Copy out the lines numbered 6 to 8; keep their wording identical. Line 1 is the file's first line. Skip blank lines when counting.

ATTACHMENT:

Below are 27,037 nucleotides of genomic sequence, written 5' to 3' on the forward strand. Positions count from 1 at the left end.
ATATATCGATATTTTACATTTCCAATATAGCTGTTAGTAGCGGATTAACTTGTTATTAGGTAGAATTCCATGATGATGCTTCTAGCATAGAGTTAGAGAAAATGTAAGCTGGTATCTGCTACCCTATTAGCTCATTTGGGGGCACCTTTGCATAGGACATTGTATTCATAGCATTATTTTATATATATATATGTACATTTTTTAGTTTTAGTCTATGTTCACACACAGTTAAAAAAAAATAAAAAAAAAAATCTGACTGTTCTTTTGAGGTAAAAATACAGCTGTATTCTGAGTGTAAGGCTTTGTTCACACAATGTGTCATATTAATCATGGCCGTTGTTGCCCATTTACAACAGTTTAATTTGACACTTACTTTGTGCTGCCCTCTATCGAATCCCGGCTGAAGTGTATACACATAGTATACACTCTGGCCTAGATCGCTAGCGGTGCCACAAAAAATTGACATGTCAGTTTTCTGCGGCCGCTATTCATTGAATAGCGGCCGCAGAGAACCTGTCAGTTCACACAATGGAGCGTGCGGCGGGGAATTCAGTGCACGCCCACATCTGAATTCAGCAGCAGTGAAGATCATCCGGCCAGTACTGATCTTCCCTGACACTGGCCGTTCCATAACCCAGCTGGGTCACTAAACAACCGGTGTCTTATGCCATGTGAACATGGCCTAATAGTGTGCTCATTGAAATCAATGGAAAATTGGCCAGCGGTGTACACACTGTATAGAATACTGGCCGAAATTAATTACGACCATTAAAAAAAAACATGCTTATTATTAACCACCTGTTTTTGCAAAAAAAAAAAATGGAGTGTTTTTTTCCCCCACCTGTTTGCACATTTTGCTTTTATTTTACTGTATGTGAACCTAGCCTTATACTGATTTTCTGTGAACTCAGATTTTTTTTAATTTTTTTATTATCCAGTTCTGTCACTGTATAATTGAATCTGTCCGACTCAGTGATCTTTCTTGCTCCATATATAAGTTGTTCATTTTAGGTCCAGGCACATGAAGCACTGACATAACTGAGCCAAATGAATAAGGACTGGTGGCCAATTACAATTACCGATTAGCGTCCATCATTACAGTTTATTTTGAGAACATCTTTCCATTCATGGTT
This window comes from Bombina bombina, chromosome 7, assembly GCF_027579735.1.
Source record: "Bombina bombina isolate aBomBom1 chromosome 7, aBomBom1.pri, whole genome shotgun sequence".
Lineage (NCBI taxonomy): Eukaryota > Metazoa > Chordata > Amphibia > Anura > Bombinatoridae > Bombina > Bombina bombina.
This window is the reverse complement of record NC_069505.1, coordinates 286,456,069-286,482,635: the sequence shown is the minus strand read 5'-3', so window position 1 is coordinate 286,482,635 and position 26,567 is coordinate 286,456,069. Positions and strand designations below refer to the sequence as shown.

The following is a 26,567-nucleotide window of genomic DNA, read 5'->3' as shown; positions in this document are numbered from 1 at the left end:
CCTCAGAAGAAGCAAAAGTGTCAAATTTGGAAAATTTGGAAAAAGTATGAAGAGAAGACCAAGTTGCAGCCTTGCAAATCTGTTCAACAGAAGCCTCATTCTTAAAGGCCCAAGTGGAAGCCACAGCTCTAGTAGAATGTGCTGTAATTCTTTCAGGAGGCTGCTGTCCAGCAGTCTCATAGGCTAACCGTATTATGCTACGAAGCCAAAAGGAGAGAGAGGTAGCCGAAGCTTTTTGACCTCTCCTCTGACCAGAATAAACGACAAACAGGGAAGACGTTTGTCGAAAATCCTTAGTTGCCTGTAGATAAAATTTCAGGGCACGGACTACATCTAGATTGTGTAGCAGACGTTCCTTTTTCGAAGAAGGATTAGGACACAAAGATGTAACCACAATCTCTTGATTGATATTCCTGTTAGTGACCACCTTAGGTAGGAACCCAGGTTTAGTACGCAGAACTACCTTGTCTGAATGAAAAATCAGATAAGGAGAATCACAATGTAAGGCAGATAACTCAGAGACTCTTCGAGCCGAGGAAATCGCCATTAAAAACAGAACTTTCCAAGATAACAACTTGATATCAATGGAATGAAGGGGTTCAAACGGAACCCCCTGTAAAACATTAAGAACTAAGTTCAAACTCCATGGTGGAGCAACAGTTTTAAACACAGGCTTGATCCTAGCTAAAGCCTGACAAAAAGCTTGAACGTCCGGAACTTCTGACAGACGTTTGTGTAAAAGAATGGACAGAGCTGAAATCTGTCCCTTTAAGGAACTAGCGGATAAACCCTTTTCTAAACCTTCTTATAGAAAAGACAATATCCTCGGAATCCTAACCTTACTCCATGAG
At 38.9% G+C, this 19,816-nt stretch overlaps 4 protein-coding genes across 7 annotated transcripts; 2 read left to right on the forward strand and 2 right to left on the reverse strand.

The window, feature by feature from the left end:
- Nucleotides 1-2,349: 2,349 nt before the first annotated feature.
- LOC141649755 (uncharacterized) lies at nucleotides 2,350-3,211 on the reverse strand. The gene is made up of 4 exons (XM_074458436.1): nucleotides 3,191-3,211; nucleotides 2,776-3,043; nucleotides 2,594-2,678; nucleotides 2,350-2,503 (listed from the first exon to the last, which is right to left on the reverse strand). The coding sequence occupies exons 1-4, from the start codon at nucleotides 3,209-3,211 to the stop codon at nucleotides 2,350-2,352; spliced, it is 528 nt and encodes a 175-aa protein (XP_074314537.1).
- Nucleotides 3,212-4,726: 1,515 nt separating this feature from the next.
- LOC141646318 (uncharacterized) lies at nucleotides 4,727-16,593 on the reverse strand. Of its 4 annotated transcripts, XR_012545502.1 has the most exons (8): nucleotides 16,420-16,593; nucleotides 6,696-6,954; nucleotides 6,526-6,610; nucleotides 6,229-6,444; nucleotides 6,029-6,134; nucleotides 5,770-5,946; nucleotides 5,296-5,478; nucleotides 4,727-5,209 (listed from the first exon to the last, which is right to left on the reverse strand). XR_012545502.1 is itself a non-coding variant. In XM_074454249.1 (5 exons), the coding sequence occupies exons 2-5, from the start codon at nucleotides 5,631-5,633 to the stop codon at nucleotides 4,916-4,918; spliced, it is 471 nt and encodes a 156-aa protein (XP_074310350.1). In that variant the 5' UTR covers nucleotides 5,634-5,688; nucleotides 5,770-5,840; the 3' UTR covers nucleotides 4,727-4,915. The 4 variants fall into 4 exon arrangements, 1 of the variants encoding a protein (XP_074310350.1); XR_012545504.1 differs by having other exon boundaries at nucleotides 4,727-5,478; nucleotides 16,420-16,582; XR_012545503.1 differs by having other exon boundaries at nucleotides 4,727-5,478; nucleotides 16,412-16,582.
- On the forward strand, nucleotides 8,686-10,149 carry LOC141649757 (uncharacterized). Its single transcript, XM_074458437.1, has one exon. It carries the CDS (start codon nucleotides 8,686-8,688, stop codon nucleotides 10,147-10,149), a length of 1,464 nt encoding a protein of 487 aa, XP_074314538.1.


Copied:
This window is the reverse complement of record NC_069505.1, coordinates 286,456,069-286,482,635: the sequence shown is the minus strand read 5'-3', so window position 1 is coordinate 286,482,635 and position 26,567 is coordinate 286,456,069. Positions and strand designations below refer to the sequence as shown.

The following is a 26,567-nucleotide window of genomic DNA, read 5'->3' as shown; positions in this document are numbered from 1 at the left end:
CCTCAGAAGAAGCAAAAGTGTCAAATTTGGAAAATTTGGAAAAAGTATGAAGAGAAGACCAAGTTGCAGCCTTGCAAATCTGTTCAACAGAAGCCTCATTCTTAAAGGCCCAAGTGGAAGCCACAGCTCTAGTAGAATGTGCTGTAATTCTTTCAGGAGGCTGCTGTCCAGCAGTCTCATAGGCTAACCGTATTATGCTACGAAGCCAAAAGGAGAGAGAGGTAGCCGAAGCTTTTTGACCTCTCCTCTGACCAGAATAAACGACAAACAGGGAAGACGTTTGTCGAAAATCCTTAGTTGCCTGTAGATAAAATTTCAGGGCACGGACTACATCTAGATTGTGTAGCAGACGTTCCTTTTTCGAAGAAGGATTAGGACACAAAGATGTAACCACAATCTCTTGATTGATATTCCTGTTAGTGACCACCTTAGGTAGGAACCCAGGTTTAGTACGCAGAACTACCTTGTCTGAATGAAAAATCAGATAAGGAGAATCACAATGTAAGGCAGATAACTCAGAGACTCTTCGAGCCGAGGAAATCGCCATTAAAAACAGAACTTTCCAAGATAACAACTTGATATCAATGGAATGAAGGGGTTCAAACGGAACCCCCTGTAAAACATTAAGAACTAAGTTCAAACTCCATGGTGGAGCAACAGTTTTAAACACAGGCTTGATCCTAGCTAAAGCCTGACAAAAAGCTTGAACGTCCGGAACTTCTGACAGACGTTTGTGTAAAAGAATGGACAGAGCTGAAATCTGTCCCTTTAAGGAACTAGCGGATAAACCCTTTTCTAAACCTTCTTATAGAAAAGACAATATCCTCGGAATCCTAACCTTACTCCATGAG